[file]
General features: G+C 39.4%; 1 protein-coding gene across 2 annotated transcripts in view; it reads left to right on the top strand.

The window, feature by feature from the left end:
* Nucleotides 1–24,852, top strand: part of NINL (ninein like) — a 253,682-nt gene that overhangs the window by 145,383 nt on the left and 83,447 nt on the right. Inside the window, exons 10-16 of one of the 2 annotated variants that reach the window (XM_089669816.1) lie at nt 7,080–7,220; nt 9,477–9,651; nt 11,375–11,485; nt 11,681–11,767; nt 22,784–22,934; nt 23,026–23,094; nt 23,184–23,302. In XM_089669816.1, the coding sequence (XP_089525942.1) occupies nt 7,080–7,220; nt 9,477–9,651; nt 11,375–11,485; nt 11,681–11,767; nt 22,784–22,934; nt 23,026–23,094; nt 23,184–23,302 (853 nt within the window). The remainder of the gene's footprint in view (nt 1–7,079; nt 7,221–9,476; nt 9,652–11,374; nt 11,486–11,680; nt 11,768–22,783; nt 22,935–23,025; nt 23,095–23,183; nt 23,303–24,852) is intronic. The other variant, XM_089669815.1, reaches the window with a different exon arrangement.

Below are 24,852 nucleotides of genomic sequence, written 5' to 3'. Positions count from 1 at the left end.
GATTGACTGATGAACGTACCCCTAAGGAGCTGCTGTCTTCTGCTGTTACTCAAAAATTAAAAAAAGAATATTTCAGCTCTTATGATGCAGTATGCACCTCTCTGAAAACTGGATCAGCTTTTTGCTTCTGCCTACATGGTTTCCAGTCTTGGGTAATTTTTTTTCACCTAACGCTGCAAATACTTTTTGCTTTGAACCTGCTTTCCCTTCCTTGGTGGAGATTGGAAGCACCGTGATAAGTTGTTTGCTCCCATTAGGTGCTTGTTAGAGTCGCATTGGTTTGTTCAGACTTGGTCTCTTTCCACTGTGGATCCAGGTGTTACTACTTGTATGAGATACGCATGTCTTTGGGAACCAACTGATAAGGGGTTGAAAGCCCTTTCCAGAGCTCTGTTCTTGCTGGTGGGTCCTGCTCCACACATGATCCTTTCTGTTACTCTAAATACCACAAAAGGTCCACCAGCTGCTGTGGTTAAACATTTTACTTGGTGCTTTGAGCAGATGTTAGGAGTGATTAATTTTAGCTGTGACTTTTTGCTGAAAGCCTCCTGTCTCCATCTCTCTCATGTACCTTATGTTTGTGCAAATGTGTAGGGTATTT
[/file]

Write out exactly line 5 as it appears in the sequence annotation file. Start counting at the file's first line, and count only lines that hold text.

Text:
GATTGACTGATGAACGTACCCCTAAGGAGCTGCTGTCTTCTGCTGTTACTCAAAAATTAAAAAAAGAATATTTCAGCTCTTATGATGCAGTATGCACCTCTCTGAAAACTGGATCAGCTTTTTGCTTCTGCCTACATGGTTTCCAGTCTTGGGTAATTTTTTTTCACCTAACGCTGCAAATACTTTTTGCTTTGAACCTGCTTTCCCTTCCTTGGTGGAGATTGGAAGCACCGTGATAAGTTGTTTGCTCCCATTAGGTGCTTGTTAGAGTCGCATTGGTTTGTTCAGACTTGGTCTCTTTCCACTGTGGATCCAGGTGTTACTACTTGTATGAGATACGCATGTCTTTGGGAACCAACTGATAAGGGGTTGAAAGCCCTTTCCAGAGCTCTGTTCTTGCTGGTGGGTCCTGCTCCACACATGATCCTTTCTGTTACTCTAAATACCACAAAAGGTCCACCAGCTGCTGTGGTTAAACATTTTACTTGGTGCTTTGAGCAGATGTTAGGAGTGATTAATTTTAGCTGTGACTTTTTGCTGAAAGCCTCCTGTCTCCATCTCTCTCATGTACCTTATGTTTGTGCAAATGTGTAGGGTATTT